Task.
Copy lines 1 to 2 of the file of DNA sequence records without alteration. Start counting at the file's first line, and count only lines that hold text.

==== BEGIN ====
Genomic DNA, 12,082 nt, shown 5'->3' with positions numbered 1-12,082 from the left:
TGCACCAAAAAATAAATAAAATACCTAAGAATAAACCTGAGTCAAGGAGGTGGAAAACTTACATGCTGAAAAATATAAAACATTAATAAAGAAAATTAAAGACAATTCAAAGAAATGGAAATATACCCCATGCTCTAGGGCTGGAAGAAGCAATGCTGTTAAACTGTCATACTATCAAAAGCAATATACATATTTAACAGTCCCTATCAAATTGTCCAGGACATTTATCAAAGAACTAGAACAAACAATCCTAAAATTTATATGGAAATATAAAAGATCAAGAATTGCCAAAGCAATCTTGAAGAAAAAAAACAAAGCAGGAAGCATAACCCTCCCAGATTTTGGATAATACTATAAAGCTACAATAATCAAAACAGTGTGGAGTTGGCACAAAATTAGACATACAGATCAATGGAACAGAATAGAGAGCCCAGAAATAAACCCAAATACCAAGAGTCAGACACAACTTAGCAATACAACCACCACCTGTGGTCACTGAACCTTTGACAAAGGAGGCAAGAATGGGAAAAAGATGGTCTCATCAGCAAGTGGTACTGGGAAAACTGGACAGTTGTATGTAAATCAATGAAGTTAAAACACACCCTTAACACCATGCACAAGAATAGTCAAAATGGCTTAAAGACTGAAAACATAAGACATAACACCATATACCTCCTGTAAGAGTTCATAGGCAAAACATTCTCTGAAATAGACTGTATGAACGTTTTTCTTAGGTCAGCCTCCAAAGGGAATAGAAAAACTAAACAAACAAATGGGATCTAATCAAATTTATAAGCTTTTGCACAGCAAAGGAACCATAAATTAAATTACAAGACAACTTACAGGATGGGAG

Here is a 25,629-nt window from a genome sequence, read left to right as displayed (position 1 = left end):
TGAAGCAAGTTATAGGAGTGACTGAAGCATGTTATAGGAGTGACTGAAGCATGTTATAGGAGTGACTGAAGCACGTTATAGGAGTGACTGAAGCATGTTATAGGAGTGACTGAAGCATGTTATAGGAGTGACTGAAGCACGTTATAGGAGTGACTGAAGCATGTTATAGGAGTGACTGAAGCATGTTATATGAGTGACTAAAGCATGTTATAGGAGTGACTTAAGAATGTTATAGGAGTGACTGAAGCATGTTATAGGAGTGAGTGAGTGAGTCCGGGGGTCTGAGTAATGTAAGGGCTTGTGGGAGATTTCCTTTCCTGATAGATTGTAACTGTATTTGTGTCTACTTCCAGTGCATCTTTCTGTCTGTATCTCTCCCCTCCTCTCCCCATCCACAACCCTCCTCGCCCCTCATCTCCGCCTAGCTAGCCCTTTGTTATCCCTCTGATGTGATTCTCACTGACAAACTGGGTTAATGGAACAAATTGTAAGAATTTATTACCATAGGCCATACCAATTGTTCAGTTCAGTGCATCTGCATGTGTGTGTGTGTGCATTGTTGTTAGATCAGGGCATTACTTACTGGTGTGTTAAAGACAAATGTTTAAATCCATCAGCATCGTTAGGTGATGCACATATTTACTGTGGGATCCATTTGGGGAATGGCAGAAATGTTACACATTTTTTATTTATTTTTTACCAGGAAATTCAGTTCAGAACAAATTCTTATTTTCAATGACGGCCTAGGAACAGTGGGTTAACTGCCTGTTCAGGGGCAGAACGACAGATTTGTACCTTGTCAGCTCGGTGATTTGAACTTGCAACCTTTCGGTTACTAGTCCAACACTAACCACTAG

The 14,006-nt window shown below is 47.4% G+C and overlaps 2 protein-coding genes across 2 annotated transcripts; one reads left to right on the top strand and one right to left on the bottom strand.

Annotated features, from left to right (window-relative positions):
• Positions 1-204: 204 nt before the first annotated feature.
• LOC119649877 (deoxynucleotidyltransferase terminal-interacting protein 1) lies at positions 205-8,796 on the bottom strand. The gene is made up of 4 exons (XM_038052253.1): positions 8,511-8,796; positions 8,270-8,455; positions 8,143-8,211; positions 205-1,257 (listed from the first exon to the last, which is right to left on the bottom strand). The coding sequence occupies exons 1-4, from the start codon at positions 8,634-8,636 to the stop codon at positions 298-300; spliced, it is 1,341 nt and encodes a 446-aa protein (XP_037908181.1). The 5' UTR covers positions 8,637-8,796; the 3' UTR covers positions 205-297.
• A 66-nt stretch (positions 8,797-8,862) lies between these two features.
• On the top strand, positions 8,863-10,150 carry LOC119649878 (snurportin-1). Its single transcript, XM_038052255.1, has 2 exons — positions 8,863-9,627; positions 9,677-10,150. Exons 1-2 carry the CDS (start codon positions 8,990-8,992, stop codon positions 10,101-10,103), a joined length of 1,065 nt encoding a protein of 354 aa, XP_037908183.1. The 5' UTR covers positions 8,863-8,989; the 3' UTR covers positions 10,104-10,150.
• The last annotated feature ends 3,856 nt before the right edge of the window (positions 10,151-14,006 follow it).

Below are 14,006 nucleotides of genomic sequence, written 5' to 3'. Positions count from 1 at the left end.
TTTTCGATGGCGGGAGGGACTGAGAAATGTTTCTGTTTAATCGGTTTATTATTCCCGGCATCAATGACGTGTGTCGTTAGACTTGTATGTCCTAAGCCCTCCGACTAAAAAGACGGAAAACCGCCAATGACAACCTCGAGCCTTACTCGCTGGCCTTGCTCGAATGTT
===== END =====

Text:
Genomic DNA, 12,082 nt, shown 5'->3' with positions numbered 1-12,082 from the left:
TGCACCAAAAAATAAATAAAATACCTAAGAATAAACCTGAGTCAAGGAGGTGGAAAACTTACATGCTGAAAAATATAAAACATTAATAAAGAAAATTAAAGACAATTCAAAGAAATGGAAATATACCCCATGCTCTAGGGCTGGAAGAAGCAATGCTGTTAAACTGTCATACTATCAAAAGCAATATACATATTTAACAGTCCCTATCAAATTGTCCAGGACATTTATCAAAGAACTAGAACAAACAATCCTAAAATTTATATGGAAATATAAAAGATCAAGAATTGCCAAAGCAATCTTGAAGAAAAAAAACAAAGCAGGAAGCATAACCCTCCCAGATTTTGGATAATACTATAAAGCTACAATAATCAAAACAGTGTGGAGTTGGCACAAAATTAGACATACAGATCAATGGAACAGAATAGAGAGCCCAGAAATAAACCCAAATACCAAGAGTCAGACACAACTTAGCAATACAACCACCACCTGTGGTCACTGAACCTTTGACAAAGGAGGCAAGAATGGGAAAAAGATGGTCTCATCAGCAAGTGGTACTGGGAAAACTGGACAGTTGTATGTAAATCAATGAAGTTAAAACACACCCTTAACACCATGCACAAGAATAGTCAAAATGGCTTAAAGACTGAAAACATAAGACATAACACCATATACCTCCTGTAAGAGTTCATAGGCAAAACATTCTCTGAAATAGACTGTATGAACGTTTTTCTTAGGTCAGCCTCCAAAGGGAATAGAAAAACTAAACAAACAAATGGGATCTAATCAAATTTATAAGCTTTTGCACAGCAAAGGAACCATAAATTAAATTACAAGACAACTTACAGGATGGGAG